1992-93 1,72,000 43,000 86,000
1993-94 2,00,000 49,450 98,900

 

5. The matter went up to the Commissioner of Income-tax (Appeals), (hereinafter referred to as “the CIT(A)”). The said appellate authority partly upheld the order of the Assessing Officer, vide order dated January 28, 1998, annexure A-2. The Revenue and the appellant-assessee preferred appeals before the Tribunal. The Tribunal, while partly allowing the appeal of the Revenue, ordered the addition of Rs. 98,900 as against Rs. 49,450 sustained by the Commissioner of Income-tax (Appeals), which the appellant is now disputing in this appeal, alleging that the same was without any basis or material on record. The Tribunal dismissed the appeals of the assessee whereas partly allowed those preferred by the Revenue, vide order dated August 8, 2002, annexure A-4.

6. This is how the assessee is in appeal before us.

7. We have heard learned counsel for the parties and perused the record.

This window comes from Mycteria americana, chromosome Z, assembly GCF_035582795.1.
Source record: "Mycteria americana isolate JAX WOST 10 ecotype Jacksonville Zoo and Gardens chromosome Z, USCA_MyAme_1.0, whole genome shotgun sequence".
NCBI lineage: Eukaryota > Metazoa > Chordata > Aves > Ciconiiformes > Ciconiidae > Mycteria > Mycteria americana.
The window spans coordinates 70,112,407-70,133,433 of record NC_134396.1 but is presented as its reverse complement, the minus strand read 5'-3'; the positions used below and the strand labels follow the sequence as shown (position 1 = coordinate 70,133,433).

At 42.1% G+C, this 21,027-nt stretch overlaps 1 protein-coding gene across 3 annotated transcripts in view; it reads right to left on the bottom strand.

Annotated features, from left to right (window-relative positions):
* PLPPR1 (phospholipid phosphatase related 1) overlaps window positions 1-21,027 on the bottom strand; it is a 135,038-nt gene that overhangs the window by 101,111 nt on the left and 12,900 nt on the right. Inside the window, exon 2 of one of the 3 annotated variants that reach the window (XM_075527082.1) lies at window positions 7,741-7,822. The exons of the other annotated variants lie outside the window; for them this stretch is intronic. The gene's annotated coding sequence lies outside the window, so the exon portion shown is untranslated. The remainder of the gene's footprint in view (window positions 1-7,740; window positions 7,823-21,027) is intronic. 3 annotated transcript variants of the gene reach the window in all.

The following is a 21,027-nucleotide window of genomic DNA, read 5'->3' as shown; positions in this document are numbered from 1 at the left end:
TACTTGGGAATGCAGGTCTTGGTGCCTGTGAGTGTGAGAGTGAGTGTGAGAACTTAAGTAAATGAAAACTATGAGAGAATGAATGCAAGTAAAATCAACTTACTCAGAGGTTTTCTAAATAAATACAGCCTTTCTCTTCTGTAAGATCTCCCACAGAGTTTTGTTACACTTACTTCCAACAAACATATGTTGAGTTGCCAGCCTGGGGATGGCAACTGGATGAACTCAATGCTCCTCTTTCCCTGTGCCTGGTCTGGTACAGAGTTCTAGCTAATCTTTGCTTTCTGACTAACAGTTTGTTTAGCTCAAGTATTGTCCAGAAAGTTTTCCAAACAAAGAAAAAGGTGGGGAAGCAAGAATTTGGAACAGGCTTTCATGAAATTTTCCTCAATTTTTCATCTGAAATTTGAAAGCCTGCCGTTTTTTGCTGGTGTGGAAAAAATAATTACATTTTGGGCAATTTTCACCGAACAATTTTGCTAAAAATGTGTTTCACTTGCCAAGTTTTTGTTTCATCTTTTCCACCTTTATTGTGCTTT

8. A perusal of the order of the Tribunal in Income-tax Appeal No. 148 of 2004 relating to the assessment year 1993-94 clearly shows that the assessee had not challenged the validity of reassessment proceedings under section 148 of the Act before the Tribunal and, therefore, question No. 1 does not arise in this appeal. However, the assessee in the appeals relating to the assessment years 1991-92 and 1992-93 had filed miscellaneous application under section 254(2) of the Act claiming that the argument regarding validity of reassessment proceedings had not been adjudicated by the Tribunal. Thereupon, the Tribunal, after considering the submissions of the respective parties, had rejected the plea of the assessee, vide order dated May 9, 2005. Examining the validity of the reassessment proceedings under section 148 of the Act, it is noticed that the Tribunal had held the same to be justified with the following observations :